"A Tale of Two Cities"
by Charles Dickens

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     What was said in this disappointing anti-climax, by the disciples of the Good Republican Brutus of Antiquity, except that it was something very voluble and loud, would have been as so much Hebrew or Chaldean to Miss Pross and her protector, though they had been all ears. But, they had no ears for anything in their surprise. For, it must be recorded, that not only was Miss Pross lost in amazement and agitation, but, Mr. Cruncher--though it seemed on his own separate and individual account--was in a state of the greatest wonder.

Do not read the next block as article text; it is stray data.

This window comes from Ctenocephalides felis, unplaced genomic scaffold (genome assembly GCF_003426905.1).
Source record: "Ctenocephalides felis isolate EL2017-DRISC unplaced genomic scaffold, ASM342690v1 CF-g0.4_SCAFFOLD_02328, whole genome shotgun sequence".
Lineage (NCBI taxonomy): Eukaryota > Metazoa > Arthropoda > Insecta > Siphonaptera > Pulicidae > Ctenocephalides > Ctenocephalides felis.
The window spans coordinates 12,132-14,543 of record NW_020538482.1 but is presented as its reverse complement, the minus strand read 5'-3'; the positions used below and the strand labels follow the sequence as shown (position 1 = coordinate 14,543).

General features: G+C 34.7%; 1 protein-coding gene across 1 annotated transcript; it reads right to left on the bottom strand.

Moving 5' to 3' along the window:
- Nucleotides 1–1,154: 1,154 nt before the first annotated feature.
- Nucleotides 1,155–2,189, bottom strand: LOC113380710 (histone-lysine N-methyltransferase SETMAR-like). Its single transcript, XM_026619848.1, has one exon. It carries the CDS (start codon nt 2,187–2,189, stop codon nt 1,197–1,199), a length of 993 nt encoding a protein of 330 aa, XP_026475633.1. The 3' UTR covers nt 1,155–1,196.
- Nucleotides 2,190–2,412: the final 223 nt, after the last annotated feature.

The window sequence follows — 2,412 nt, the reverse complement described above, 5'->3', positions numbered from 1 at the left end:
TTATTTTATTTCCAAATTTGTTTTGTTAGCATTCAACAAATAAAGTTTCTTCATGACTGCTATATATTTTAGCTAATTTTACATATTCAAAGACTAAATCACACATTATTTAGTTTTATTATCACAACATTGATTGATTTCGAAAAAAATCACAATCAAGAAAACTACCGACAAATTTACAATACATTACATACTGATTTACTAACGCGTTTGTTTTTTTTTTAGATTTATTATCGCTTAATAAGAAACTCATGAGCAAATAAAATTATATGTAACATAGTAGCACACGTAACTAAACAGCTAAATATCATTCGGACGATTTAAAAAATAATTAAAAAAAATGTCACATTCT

"What is the matter?" said the man who had caused Miss Pross to scream; speaking in a vexed, abrupt voice (though in a low tone), and in English.


     "Oh, Solomon, dear Solomon!" cried Miss Pross, clapping her hands again. "After not setting eyes upon you or hearing of you for so long a time, do I find you here!"

     "Don't call me Solomon. Do you want to be the death of me?" asked the man, in a furtive, frightened way.

     "Brother, brother!" cried Miss Pross, bursting into tears. "Have I ever been so hard with you that you ask me such a cruel question?"

     "Then hold your meddlesome tongue," said Solomon, "and come out, if you want to speak to me. Pay for your wine, and come out. Who's this man?"

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